First, I would call out the platform approach, and that is something that has been largely non-existent or missing in modern medical development, where each disease state, and each potential targeted, development of a drug, is it’s own little moon shot. There is not even a space platform, if you will.
Each one is developed by it’s own set of researchers and developers in an academic setting, or a small biotech setting, or a very large pharma setting, largely the process of theorizing what could be a possible combination of molecular structures and genetic markers and the ability to design and construct what we call a drug today is an initiative based largely on, even if there’s hundreds of people involved, a handful of instincts of one or two researchers. Then that hypothesis is taken forward in the form of a prototype. A molecular prototype, which has just enough evidence that it might be effective in certain conditions against certain problem areas or certain types of cancer cells, for example.
It then moves through a highly, highly regulated process, well intended to preserve health and safety, and yet so onerous that it has now become a process that extends out over many years to even decades. And so, on average, it takes between nine and 18 years to bring a drug through clinical trials to marketplace, and costs over 1.8 billion dollars per approved drug to move into the marketplace. And yet, we’re talk about those approvals and successes, that’s literally one out of a hundred because we have a nearly 99% failure rate of all drugs that are attempting to move through the clinical trial process, certainly under the U.S. FDA, and its counterparts worldwide, the numbers are really not any different.
So, the odds of coming up with a successful, approved drug have become so minimal, the time frames so long, and the cost so high that we are not only inhibiting innovation, we are placing it in hands of the very, very few companies with the capital, the wherewithal, or the patience and the regulatory capabilities, to actually get these to market.
Going back to the platform approach, and to the very model of how do we even do this is one of the most fundamental issues that we grapple with. So, what we are doing with Nano Vision is, first of all, just acknowledging that, and saying, this process in total, while very well intended, is utterly broken. On an economic, basis, on a time-to-market basis, on an R&D model basis, on an ability to serve customers basis at reasonable cost and on a global basis. Because the result of all of this cumulative development and investment is an output that is so small in total, very, very few new drugs developed brought to marketplace and available to an exceptionally small percentage of people, even those who are actually afflicted with the overall disease state, at costs that are exorbitant, and unaffordable, even in the most wealthy nations on the planet, by the most wealthy people in those nations. And that simply cannot be accepted as the best that we can do.
A platform approach, like we’ve seen in software in developing modern microprocessor technology, like we are seeing in advanced space technology, modern transportation, and in automobiles and, flight, are advancing themselves off of major platform changes.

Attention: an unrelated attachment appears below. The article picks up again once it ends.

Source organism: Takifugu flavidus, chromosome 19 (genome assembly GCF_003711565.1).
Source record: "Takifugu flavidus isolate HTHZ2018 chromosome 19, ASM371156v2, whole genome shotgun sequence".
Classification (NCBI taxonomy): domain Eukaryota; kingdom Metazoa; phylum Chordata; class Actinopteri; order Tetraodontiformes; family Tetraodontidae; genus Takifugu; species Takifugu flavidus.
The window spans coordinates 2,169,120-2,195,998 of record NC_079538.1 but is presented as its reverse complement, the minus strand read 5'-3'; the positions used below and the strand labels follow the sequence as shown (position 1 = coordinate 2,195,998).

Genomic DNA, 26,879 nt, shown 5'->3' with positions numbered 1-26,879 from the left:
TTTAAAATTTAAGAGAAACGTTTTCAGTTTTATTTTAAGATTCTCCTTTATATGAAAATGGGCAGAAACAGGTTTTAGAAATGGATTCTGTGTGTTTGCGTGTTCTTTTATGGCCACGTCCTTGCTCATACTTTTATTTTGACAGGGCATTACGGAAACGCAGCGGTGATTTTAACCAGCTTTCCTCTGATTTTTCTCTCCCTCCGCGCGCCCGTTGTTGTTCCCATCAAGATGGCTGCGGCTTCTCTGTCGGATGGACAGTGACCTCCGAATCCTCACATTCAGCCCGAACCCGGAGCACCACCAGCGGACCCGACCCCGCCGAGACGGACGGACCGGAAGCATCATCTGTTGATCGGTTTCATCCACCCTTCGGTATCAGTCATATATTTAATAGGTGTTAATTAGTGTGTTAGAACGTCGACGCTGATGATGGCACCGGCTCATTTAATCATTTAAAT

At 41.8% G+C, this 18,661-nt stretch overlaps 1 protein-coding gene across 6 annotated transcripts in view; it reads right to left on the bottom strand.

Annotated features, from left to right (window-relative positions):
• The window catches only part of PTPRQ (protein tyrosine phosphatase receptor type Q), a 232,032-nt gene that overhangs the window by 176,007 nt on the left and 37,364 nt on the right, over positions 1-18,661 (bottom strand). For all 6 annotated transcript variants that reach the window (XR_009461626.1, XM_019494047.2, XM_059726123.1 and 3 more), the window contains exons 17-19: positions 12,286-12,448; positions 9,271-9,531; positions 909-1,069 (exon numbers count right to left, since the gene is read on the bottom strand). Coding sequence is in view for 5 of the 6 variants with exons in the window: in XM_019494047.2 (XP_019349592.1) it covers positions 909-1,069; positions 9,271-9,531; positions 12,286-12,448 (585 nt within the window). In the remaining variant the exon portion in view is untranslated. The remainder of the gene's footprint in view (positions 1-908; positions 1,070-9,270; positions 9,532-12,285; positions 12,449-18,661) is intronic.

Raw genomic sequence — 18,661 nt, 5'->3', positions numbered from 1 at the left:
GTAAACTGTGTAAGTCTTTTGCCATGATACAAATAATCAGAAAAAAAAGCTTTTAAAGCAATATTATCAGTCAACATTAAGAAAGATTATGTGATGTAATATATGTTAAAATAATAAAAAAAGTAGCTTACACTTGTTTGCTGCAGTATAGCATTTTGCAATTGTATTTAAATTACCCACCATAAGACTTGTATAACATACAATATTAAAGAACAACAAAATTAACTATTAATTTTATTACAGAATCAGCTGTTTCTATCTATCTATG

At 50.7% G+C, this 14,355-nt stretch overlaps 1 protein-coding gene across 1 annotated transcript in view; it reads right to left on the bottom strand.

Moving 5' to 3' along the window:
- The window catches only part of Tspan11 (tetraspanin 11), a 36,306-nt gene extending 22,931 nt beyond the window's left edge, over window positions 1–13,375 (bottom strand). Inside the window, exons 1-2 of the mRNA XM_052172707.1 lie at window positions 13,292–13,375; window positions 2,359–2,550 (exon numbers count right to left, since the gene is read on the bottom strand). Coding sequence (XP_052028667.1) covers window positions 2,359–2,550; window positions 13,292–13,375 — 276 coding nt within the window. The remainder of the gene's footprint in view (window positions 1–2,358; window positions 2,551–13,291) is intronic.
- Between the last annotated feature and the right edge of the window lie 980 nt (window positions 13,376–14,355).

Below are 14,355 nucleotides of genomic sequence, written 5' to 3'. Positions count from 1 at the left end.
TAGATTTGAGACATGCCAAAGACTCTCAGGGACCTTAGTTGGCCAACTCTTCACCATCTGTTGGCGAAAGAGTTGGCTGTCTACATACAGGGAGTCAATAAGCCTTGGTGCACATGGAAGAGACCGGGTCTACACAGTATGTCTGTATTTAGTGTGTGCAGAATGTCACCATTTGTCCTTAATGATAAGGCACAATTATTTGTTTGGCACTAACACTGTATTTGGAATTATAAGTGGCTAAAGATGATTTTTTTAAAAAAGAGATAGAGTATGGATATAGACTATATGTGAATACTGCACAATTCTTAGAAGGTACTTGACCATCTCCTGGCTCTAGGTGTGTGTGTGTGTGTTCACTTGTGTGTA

In transportation, just as an example, if you look at the move towards self-driving cars, if you look at the engineering of the cars themselves, and of their components, and everything it takes to move towards autonomous vehicles, although we’re not yet there, we’re moving forward at, collectively, a tremendous rate of advancement, and society has embraced the collective benefits of at least moving towards that. So, self-driving cars and autonomous vehicles, even ride sharing, ride sharing has transformed what it means to live in at least the top two to three hundred cities in the world, in how you get around, in affordability and availability and access to basic transportation, and it’s been a marvelous advancement.
And that itself has ridden on top of platform changes from mobile computing and smart phones to geolocation services, sharing of data, location-based capabilities, payment structures, a combined integration of multiple innovations into platform approaches.
So, it’s clearly proven that when you’re dealing with tackling enormous societal challenges, that platform models are the only effective solution. And that’s what Nano is all about.
So, Arun, your thoughts on how this compares to some of these other advancements that we’ve enjoyed, and that we are still enjoying in other industries. I think it’s an exciting, powerful prospect, and, more than that, we owe it to ourselves, as society to say, “we shouldn’t accept anything less than this.”
Arun: I agree with you, Steve. When we are going to spend money on buying a smart phone to keep us connected, and talk about food, and everything, but resistant to change for monitoring our health is something I’m not able to believe why it is happening.
So, you know, we want to have a Fitbit to measure how many steps we have taken. That’s okay, but we don’t want to have a monitoring device to say when I’m going to get a stroke, which is potentially going to paralyze me, and I will be in a daycare for a long, long time.
So, I think resistance to change is something. It’ll happen, but it will be overcome in a very short duration. It has happened for generations of technology. From the flip phone, we moved to smart phone, from buying from a shop, we bought from e-commerce, from payment using cash, we are going towards wallets. So, there’s going to be change, and the medical system will have to change.